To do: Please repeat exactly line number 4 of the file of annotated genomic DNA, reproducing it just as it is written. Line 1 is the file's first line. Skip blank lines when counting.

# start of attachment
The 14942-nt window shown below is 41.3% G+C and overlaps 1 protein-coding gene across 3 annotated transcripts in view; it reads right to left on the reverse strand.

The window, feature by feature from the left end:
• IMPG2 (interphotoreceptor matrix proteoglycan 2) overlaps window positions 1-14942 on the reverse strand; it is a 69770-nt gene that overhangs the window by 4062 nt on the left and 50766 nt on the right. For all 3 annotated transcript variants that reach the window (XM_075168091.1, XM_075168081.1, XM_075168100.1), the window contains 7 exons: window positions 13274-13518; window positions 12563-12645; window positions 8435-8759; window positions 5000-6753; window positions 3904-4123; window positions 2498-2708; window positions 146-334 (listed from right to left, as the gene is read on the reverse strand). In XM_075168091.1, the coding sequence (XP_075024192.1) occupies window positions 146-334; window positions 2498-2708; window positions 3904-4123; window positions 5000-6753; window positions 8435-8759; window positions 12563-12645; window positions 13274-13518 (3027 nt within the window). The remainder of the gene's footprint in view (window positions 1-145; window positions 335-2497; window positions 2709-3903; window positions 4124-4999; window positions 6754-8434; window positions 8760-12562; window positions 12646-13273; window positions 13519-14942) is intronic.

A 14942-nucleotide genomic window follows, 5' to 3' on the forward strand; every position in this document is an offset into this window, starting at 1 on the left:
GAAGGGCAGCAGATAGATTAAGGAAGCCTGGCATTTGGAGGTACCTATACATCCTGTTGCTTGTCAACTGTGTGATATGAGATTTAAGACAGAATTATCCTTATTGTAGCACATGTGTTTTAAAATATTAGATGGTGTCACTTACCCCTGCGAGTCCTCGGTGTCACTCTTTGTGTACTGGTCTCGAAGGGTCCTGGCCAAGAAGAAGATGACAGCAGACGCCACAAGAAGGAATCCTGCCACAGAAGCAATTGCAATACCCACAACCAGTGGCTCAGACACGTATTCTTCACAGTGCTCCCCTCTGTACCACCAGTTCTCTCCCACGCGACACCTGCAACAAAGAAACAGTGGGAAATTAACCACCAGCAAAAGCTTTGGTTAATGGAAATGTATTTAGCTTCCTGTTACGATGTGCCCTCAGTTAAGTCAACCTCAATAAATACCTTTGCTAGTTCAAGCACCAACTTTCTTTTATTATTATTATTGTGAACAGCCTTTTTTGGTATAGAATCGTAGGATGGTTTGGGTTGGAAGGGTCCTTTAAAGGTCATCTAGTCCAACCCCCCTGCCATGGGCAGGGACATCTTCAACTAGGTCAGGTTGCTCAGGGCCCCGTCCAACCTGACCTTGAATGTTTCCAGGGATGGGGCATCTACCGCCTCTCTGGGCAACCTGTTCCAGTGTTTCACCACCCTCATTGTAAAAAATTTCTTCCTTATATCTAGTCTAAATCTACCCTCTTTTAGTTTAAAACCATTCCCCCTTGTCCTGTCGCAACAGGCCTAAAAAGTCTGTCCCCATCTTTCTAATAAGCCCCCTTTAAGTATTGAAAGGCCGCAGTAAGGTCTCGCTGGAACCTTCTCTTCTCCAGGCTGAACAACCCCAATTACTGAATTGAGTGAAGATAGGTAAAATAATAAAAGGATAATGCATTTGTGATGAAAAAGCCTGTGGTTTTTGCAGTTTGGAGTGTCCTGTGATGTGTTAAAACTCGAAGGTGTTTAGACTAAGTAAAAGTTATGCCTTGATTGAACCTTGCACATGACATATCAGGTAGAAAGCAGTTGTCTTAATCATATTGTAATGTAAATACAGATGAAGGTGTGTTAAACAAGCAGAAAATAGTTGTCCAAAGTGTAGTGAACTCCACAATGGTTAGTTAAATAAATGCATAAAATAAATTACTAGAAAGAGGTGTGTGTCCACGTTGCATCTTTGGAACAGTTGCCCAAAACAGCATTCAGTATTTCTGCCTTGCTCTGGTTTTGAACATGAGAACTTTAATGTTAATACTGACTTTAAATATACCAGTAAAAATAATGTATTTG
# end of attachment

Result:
A 14942-nucleotide genomic window follows, 5' to 3' on the forward strand; every position in this document is an offset into this window, starting at 1 on the left: